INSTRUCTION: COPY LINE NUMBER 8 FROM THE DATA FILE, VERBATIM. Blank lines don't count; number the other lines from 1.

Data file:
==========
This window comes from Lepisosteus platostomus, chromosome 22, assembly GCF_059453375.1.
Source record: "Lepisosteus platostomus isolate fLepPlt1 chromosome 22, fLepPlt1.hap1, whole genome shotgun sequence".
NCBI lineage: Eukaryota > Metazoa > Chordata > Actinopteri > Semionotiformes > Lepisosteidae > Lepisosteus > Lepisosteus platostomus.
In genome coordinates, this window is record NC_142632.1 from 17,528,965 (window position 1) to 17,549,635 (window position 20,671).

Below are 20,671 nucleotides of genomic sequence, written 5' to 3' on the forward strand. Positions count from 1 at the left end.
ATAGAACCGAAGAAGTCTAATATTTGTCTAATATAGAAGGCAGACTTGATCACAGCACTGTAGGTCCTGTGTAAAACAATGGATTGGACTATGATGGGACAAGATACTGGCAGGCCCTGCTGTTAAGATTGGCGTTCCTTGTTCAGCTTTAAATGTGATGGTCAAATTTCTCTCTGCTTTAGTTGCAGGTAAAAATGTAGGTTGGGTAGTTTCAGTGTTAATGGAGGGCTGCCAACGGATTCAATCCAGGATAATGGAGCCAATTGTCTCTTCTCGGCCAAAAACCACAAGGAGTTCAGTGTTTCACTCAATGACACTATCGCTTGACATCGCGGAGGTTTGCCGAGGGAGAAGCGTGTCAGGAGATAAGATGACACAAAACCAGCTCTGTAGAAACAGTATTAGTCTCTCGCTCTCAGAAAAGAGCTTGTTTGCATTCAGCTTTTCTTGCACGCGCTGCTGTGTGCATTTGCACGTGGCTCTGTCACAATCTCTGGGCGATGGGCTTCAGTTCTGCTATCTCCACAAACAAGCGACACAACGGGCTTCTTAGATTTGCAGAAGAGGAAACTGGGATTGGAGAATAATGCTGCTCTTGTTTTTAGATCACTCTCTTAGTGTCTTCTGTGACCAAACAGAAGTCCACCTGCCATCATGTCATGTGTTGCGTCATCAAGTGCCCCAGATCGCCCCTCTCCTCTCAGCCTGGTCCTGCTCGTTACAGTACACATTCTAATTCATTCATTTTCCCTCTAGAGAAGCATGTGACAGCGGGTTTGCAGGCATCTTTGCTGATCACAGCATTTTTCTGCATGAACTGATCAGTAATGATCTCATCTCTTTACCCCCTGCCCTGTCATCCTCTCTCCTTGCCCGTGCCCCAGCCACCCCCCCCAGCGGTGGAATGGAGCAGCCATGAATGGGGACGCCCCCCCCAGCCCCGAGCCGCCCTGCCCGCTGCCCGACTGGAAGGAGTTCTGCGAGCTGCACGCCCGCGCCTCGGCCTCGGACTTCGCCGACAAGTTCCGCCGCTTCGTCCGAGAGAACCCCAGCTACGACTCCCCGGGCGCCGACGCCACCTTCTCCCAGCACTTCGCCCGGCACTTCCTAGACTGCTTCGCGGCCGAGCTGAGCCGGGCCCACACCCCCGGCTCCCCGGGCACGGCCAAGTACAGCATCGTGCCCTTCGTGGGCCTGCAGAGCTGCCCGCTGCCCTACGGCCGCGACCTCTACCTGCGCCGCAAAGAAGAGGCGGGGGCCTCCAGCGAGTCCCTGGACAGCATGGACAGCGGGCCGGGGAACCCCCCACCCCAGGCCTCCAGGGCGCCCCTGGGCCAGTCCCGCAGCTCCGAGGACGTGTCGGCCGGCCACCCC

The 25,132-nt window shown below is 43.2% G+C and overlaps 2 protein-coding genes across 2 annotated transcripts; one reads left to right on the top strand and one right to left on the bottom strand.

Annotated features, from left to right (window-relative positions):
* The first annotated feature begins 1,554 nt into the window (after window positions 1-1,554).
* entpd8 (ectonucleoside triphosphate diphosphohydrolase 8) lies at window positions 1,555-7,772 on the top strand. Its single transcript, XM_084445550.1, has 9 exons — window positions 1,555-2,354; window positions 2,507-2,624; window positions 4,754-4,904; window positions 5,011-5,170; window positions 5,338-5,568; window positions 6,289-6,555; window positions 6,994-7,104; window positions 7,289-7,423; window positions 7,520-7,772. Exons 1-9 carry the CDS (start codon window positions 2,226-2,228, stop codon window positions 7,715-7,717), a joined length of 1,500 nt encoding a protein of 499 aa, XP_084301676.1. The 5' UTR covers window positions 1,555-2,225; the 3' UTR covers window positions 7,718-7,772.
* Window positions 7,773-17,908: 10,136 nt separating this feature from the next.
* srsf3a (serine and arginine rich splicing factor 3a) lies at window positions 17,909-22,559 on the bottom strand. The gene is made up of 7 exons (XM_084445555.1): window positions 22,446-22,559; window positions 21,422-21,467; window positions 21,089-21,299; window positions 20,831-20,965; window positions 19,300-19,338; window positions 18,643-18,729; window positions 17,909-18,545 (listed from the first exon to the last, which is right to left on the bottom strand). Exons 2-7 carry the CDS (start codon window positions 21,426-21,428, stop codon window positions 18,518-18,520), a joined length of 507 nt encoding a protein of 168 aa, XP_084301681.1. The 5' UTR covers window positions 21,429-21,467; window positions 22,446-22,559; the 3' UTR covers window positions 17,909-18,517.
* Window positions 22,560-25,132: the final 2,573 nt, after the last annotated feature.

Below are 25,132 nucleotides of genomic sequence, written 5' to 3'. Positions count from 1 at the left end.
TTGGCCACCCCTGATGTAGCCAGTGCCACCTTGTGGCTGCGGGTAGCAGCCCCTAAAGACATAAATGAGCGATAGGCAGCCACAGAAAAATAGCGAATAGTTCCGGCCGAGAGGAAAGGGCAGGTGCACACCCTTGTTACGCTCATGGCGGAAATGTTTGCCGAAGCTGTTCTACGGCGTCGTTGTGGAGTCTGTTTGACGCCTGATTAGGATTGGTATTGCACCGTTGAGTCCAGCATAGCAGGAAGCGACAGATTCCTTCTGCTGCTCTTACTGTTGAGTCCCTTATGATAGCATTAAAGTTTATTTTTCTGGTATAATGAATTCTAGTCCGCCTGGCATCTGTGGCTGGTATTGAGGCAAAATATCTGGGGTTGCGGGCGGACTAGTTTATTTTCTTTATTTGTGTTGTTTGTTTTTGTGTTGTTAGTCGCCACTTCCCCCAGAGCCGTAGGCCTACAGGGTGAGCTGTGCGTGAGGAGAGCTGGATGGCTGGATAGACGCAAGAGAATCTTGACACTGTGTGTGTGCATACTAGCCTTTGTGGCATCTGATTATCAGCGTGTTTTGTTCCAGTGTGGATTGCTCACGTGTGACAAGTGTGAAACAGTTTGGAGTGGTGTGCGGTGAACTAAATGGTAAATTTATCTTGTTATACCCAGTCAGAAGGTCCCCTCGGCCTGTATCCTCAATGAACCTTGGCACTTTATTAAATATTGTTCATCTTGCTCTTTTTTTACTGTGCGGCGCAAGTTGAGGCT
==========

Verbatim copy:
Annotated features, from left to right (window-relative positions):